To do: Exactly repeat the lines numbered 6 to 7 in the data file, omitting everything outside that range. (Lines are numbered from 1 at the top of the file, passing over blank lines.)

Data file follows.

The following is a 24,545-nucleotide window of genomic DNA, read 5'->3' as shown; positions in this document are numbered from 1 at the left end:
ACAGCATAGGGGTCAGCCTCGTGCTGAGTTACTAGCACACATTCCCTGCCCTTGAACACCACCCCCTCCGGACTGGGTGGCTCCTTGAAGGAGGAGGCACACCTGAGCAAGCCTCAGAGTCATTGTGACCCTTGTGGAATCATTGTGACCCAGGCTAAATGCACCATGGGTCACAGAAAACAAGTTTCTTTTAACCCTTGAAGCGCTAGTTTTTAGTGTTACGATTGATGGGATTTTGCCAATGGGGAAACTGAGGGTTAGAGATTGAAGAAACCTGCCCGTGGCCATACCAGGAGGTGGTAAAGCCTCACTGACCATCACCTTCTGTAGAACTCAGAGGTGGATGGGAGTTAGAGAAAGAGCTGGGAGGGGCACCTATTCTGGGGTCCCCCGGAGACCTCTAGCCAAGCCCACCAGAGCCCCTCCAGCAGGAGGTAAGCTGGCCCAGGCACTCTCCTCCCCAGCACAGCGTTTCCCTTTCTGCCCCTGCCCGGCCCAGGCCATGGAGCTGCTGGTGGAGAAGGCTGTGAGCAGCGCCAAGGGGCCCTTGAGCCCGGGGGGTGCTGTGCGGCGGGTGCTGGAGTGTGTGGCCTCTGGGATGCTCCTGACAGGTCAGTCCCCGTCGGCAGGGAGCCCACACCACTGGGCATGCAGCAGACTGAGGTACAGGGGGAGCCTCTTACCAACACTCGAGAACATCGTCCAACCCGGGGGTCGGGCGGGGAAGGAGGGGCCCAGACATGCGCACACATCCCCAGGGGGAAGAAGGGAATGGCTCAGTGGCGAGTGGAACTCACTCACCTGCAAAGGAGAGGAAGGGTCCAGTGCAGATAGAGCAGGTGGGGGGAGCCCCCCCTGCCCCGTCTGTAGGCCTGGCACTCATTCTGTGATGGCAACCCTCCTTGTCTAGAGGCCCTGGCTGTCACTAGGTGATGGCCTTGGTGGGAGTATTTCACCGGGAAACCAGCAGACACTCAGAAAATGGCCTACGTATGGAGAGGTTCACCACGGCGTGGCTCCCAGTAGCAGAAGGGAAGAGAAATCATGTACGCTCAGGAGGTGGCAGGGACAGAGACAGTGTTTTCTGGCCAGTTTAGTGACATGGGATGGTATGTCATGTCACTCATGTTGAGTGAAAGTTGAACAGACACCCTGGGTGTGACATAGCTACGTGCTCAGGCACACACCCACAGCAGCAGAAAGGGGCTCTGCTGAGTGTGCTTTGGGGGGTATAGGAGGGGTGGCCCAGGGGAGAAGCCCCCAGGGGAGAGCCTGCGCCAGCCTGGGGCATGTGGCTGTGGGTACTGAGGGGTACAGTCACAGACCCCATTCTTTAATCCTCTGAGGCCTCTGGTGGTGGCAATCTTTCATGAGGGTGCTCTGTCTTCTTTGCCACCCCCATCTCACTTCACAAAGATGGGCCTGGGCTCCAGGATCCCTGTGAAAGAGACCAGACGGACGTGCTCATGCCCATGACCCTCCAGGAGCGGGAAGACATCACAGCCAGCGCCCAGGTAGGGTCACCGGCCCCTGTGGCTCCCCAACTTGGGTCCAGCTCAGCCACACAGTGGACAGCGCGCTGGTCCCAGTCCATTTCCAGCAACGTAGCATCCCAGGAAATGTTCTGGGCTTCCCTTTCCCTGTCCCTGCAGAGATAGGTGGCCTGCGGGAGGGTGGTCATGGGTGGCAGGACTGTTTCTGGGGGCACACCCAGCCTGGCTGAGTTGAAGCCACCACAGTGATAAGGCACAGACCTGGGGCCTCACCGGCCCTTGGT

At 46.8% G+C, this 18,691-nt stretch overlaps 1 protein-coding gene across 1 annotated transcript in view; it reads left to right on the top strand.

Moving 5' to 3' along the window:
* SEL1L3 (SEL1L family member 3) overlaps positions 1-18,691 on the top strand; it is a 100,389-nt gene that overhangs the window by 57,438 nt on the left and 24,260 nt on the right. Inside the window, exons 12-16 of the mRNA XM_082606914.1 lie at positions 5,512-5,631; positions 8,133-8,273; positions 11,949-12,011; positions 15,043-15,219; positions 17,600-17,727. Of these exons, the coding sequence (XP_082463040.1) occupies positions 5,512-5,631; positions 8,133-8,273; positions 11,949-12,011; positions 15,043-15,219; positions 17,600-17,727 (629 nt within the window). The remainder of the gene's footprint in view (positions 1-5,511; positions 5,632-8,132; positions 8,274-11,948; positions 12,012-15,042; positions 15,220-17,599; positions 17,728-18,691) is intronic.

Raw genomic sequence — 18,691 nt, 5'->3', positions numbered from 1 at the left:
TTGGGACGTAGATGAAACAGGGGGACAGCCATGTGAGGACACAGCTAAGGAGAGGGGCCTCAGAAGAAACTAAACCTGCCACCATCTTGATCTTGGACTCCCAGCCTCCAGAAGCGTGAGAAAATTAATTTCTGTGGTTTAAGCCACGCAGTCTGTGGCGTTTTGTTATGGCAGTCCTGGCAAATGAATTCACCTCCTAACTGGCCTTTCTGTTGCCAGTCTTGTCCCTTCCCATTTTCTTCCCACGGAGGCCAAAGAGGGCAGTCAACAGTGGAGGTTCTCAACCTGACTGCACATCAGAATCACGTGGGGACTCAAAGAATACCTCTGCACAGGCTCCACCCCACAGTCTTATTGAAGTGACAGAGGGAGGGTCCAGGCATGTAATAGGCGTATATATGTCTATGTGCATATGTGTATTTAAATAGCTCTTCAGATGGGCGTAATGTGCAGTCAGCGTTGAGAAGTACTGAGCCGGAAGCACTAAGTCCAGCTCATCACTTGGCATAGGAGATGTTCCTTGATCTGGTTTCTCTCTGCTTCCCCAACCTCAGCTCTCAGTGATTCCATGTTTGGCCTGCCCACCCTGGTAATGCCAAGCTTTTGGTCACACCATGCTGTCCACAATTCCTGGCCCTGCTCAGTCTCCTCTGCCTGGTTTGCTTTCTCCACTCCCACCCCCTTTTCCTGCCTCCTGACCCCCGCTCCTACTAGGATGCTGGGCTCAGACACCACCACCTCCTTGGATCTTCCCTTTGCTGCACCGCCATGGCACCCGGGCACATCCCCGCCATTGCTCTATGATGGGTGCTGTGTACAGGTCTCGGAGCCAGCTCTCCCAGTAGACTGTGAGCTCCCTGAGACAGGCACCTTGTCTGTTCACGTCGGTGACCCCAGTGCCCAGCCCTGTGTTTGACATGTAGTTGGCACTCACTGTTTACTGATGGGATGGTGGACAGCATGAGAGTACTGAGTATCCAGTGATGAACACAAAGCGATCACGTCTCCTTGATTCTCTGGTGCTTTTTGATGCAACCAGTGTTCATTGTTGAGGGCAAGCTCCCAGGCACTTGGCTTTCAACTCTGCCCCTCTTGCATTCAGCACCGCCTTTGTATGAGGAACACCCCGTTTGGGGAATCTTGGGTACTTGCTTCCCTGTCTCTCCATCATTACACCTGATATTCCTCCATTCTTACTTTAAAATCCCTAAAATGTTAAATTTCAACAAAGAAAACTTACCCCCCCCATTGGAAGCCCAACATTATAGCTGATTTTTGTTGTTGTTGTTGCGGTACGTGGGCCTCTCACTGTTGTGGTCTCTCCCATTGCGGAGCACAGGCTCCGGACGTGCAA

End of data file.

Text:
Raw genomic sequence — 18,691 nt, 5'->3', positions numbered from 1 at the left:
TTGGGACGTAGATGAAACAGGGGGACAGCCATGTGAGGACACAGCTAAGGAGAGGGGCCTCAGAAGAAACTAAACCTGCCACCATCTTGATCTTGGACTCCCAGCCTCCAGAAGCGTGAGAAAATTAATTTCTGTGGTTTAAGCCACGCAGTCTGTGGCGTTTTGTTATGGCAGTCCTGGCAAATGAATTCACCTCCTAACTGGCCTTTCTGTTGCCAGTCTTGTCCCTTCCCATTTTCTTCCCACGGAGGCCAAAGAGGGCAGTCAACAGTGGAGGTTCTCAACCTGACTGCACATCAGAATCACGTGGGGACTCAAAGAATACCTCTGCACAGGCTCCACCCCACAGTCTTATTGAAGTGACAGAGGGAGGGTCCAGGCATGTAATAGGCGTATATATGTCTATGTGCATATGTGTATTTAAATAGCTCTTCAGATGGGCGTAATGTGCAGTCAGCGTTGAGAAGTACTGAGCCGGAAGCACTAAGTCCAGCTCATCACTTGGCATAGGAGATGTTCCTTGATCTGGTTTCTCTCTGCTTCCCCAACCTCAGCTCTCAGTGATTCCATGTTTGGCCTGCCCACCCTGGTAATGCCAAGCTTTTGGTCACACCATGCTGTCCACAATTCCTGGCCCTGCTCAGTCTCCTCTGCCTGGTTTGCTTTCTCCACTCCCACCCCCTTTTCCTGCCTCCTGACCCCCGCTCCTACTAGGATGCTGGGCTCAGACACCACCACCTCCTTGGATCTTCCCTTTGCTGCACCGCCATGGCACCCGGGCACATCCCCGCCATTGCTCTATGATGGGTGCTGTGTACAGGTCTCGGAGCCAGCTCTCCCAGTAGACTGTGAGCTCCCTGAGACAGGCACCTTGTCTGTTCACGTCGGTGACCCCAGTGCCCAGCCCTGTGTTTGACATGTAGTTGGCACTCACTGTTTACTGATGGGATGGTGGACAGCATGAGAGTACTGAGTATCCAGTGATGAACACAAAGCGATCACGTCTCCTTGATTCTCTGGTGCTTTTTGATGCAACCAGTGTTCATTGTTGAGGGCAAGCTCCCAGGCACTTGGCTTTCAACTCTGCCCCTCTTGCATTCAGCACCGCCTTTGTATGAGGAACACCCCGTTTGGGGAATCTTGGGTACTTGCTTCCCTGTCTCTCCATCATTACACCTGATATTCCTCCATTCTTACTTTAAAATCCCTAAAATGTTAAATTTCAACAAAGAAAACTTACCCCCCCCATTGGAAGCCCAACATTATAGCTGATTTTTGTTGTTGTTGTTGCGGTACGTGGGCCTCTCACTGTTGTGGTCTCTCCCATTGCGGAGCACAGGCTCCGGACGTGCAA